Walbert uses selected images to convey a scene, focusing on certain details to describe a street or view through a window. Her style is reminiscent of the Imagists, including Ezra Pound and Amy Lowell, a group of American and British poets in the second decade of the twentieth century who were noted for the exactness and clarity of the concrete details they employed in their work. Rebecca has a photographic or painterly way of seeing and elaborating on details in the setting. In one instance, she sees a woman through a window in a building across the street from her own hotel room. She imagines the woman carrying cognac and sliced pears in from the kitchen to set on a table beautifully arranged amidst antique chests covered in velvet. These elegant and homey visions contrast with the gray Paris street and the bare hotel room, but ultimately, they seem to promise that someday she, too, can establish this sense of place and home. At other points, Rebecca’s visions become blurred. When she initially thinks of Paris before the trip, “the name is enough” to conjure images of excitement, but they are only hazy bits of historic events and springtime blooms since “she can’t remember” the details. A picture on the wall of a café vaguely reminds her of a poem she read in school, but she cannot name it. This juxtaposition between photographic and blurry images reinforces the tension between reality and illusion in the story. The title of the story juxtaposes the city name and the year. It provides two facts: one of place, the other of time. The suggestion is that the story is located in the past, that in the intervening cities and years between the setting of this story and the reading of it much has happened. But readers are not told about what follows or given hints about it.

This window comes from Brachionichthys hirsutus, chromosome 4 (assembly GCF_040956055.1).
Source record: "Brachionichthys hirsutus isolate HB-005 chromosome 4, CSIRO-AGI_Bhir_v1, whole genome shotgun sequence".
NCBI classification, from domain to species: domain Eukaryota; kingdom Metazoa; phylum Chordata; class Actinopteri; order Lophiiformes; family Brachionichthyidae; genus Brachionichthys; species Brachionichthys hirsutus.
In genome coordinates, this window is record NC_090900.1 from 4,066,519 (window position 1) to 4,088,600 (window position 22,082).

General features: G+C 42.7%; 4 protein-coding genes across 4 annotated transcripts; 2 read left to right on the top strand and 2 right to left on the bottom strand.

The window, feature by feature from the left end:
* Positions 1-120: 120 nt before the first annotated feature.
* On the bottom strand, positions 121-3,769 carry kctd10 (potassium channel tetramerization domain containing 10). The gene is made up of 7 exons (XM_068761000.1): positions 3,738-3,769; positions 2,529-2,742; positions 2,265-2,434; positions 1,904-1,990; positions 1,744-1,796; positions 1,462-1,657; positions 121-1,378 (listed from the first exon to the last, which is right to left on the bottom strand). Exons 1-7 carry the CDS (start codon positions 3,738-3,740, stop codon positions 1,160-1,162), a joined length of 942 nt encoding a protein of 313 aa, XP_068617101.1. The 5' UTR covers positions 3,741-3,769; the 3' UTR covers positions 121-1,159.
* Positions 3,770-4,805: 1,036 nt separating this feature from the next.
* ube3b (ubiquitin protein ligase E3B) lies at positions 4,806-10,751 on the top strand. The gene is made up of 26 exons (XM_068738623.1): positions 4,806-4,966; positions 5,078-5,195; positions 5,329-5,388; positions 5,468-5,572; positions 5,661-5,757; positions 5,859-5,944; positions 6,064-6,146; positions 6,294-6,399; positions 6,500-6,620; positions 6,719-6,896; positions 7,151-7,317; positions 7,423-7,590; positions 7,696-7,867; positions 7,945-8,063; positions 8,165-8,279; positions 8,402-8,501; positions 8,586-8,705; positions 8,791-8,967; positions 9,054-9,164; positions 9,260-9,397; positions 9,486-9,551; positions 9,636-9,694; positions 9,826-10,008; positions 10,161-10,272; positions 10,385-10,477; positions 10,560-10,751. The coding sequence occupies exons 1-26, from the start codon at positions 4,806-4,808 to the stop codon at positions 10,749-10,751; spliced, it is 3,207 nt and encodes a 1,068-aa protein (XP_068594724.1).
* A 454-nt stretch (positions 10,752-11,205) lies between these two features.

Ira Mark Milne – Short Stories for Students – Presenting Analysis, Context & Criticism on Commonly Studied Short Stories, vol. 24, Kate Walbert, Published by Gale Group, 2006